Alex gained his PhD at Cardiff University in 2016 looking at how we can understand Late Bronze Age and Iron Age society in the Thames Valley, following both his BA (Hons) and MA in Archaeology, also at Cardiff University. He joined Oxford Archaeology later in 2016 as a Project Officer in the Post-Excavation department. This role includes the analysis of predominantly prehistoric sites after they have been excavated, compiling information from specialist reports, and writing up assessments and publications.
His special interests are all aspects of the Bronze Age and Iron Age. He is also interested in the use of ethnography in archaeological analysis and how we can integrate all parts of the archaeological record to help understand prehistoric societies.
Alison holds a BA in Archaeology from the University of York and an MA in Reseach in Archaeology from the University of Reading. She has been with the buildings department at OA since 2006 and has carried out many archaeological surveys and heritage statements with impact assessments on a wide variety of projects, among them brick-built motorway bridges, royal palaces, and castles. Alison also undertakes some post-excavation work on building materials, particularly bricks and architectural stonework.
Finds and Environmental Manager
Natasha graduated with a BA (Hons) in Archaeology and Prehistory from the University of Sheffield, followed by an MSc in Osteology, Palaeopathology and Funerary Archaeology (University of Bradford). Natasha started her archaeological career at the Museum of London and now has almost 30 years of experience working in commercial archaeology. She has worked for various archaeological organisations in England, Italy and Norway as a digger, supervisor, project manager and osteologist, and has also been involved in research projects in Egypt and Abu Dhabi.
Natasha was the senior osteoarchaeologist at the Cambridge Archaeological Unit for 20 years before starting work with Oxford Archaeology in 2016 as Finds and Environmental Manager. She has an extensive knowledge of the archaeology of Eastern England, particularly of burial archaeology, and has studied and contributed to numerous publications on assemblages both small and large from all periods.
Natasha is responsible for co-ordinating the work programmes in both the finds and environmental departments at OA East and liaising with specialists within the organisation and externally. With her specialism in osteology she also contributes to the grey literature and publications programmes at OA and has a particular interest in Bronze Age and Iron age funerary practices. She teaches at the University of Cambridge and is a member of the British Association of Biological Anthropology and Osteoarchaeology (BABAO).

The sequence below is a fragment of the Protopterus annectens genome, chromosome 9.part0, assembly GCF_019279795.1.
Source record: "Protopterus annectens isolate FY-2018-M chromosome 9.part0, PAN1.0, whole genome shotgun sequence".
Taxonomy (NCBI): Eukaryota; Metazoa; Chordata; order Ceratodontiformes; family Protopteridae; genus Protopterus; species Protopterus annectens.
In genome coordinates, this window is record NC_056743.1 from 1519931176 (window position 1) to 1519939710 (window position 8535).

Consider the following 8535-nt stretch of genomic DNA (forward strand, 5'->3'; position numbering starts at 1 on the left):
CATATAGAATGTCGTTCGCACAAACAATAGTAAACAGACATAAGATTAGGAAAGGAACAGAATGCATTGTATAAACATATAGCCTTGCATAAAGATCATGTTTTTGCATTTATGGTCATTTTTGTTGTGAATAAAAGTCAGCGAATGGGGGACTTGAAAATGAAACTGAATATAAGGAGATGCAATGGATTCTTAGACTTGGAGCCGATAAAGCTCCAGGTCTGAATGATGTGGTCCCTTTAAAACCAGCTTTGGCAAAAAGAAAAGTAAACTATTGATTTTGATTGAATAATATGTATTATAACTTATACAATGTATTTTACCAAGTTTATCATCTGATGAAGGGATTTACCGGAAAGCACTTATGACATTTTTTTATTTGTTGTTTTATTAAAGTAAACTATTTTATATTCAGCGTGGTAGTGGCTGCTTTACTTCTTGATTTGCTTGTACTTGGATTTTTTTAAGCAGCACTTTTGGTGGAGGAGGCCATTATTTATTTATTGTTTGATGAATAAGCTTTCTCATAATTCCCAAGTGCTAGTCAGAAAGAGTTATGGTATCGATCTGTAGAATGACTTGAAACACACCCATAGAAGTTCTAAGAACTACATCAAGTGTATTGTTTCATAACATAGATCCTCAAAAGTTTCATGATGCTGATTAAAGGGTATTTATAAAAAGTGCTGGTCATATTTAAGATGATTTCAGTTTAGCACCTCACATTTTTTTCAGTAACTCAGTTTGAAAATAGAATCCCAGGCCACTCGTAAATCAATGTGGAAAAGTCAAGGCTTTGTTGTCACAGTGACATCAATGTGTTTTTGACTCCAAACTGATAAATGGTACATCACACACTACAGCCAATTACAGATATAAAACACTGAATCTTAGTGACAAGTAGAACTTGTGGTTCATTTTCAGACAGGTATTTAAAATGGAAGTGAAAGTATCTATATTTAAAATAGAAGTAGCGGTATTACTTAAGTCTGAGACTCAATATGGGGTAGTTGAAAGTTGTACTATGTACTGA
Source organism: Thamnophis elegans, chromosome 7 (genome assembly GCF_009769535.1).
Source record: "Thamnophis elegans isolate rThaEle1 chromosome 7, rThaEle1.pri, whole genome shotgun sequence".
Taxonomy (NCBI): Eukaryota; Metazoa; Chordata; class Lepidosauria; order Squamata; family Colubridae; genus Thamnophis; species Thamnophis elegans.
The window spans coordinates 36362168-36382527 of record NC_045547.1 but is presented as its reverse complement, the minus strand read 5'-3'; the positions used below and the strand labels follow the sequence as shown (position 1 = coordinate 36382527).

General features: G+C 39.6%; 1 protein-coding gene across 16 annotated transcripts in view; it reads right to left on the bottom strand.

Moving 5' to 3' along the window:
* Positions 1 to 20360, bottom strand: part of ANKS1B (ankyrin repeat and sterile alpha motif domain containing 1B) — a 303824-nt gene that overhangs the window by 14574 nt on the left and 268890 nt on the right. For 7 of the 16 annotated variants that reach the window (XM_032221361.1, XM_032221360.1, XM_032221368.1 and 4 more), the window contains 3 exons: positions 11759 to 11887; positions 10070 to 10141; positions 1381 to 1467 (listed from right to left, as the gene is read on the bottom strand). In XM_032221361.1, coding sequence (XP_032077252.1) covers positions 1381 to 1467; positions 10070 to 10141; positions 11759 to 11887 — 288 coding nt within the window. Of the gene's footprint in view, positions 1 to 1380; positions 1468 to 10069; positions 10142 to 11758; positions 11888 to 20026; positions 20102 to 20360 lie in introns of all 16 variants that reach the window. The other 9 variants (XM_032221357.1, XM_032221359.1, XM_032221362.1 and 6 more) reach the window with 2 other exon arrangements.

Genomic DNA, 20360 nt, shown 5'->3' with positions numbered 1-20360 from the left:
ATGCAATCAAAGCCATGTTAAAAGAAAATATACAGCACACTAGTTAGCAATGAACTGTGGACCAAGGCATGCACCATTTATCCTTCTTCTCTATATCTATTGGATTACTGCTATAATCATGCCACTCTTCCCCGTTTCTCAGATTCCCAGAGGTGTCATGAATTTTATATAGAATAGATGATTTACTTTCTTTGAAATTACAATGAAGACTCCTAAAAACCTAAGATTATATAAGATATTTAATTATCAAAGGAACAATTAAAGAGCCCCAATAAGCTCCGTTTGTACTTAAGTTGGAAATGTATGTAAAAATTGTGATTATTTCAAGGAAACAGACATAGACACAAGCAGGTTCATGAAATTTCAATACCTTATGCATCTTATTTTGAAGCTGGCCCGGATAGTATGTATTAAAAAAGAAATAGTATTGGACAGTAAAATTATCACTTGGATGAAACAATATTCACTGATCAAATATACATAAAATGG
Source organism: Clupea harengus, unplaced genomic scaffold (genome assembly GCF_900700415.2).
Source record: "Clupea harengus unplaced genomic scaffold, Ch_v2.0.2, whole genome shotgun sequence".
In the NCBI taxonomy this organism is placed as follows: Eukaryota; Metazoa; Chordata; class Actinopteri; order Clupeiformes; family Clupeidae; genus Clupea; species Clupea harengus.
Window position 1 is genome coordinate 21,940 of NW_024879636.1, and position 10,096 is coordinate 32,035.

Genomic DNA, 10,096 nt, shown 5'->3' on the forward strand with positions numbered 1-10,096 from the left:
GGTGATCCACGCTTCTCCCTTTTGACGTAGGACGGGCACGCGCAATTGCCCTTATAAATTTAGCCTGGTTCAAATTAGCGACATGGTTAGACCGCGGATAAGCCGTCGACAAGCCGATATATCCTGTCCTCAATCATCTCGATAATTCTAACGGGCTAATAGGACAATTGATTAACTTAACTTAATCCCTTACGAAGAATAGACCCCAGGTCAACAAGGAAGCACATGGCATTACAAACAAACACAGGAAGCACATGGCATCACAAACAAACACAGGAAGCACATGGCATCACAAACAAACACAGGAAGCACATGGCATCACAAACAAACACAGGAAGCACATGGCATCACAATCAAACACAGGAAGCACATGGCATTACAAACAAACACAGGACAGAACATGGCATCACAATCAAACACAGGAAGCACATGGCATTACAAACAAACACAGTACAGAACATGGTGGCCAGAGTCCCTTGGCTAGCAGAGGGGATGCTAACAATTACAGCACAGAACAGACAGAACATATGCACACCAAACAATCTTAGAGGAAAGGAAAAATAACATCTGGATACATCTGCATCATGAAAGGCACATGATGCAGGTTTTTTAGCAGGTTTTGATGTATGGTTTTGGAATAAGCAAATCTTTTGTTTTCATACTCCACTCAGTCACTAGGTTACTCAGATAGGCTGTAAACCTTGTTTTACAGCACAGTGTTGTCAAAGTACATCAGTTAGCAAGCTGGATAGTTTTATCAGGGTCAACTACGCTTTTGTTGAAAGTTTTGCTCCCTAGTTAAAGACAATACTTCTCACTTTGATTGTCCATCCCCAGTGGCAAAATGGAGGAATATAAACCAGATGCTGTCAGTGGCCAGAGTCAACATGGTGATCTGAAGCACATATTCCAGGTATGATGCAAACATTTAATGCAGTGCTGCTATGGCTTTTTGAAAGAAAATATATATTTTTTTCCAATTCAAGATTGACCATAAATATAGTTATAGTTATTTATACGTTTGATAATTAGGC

Mike has been working in the field of flint analysis since 1994. He has conducted the excavation, analysis and publication of lithics assemblages from Britain, France and Cyprus. He has excavated over 300 in situ lithic scatters/knapping floors and has conducted detailed analysis on several important assemblages of flint, including the Arran Water Ring Main scheme, Scotland, the Dagenham Beam Washlands Scheme, London, and the Guildford late Upper Palaeolithic site.
His current major project is the full analysis of 450,000 flints from around 250 flint scatters at Bexhill in Sussex, one of Europe’s most important preserved early Holocene landscapes. He has presented papers/posters at several conferences, including at the XVII World UISPP congress, Burgos, Spain (2014), at the Mesolithic In Europe, Belgrade, Serbia (2015), and in 2016 at the Paleo 20/20 in London and at Lithics society, Oxford. He will be teaching flint handling and analysis at the Oxford University Department for Continuing Education in 2017.
Denise has worked for Oxford Archaeology since 2003 as an environmental Project Officer specialising in charred plant remains, wood and charcoal. She graduated from the University of Wales, Lampeter with a first class degree in environment and archaeology in 1996, and then went on to gain a PhD from the University of Bristol geography department. Denise then returned to Lampeter to work for CADW (Welsh Government Historic Environment Service) and the Palaeoenvironmental Research Centre where she carried out the analyses of pollen and waterlogged plant remains for both developer-funded and research-led projects.
Denise has worked on a diverse range of projects covering a wide range of periods and has a particular interest in British prehistoric subsistence and resource use. She is also keen on exploring regional variations in later prehistoric and Roman plant assemblages. Denise has considerable experience in the assessment of a wide range of palaeoenvironmental material, and produces publication-standard analysis reports. She is also an ordinary member of the Association of Environmental Archaeology and European Association of Archaeologists, and enjoys attending conferences and participating in outreach activities.
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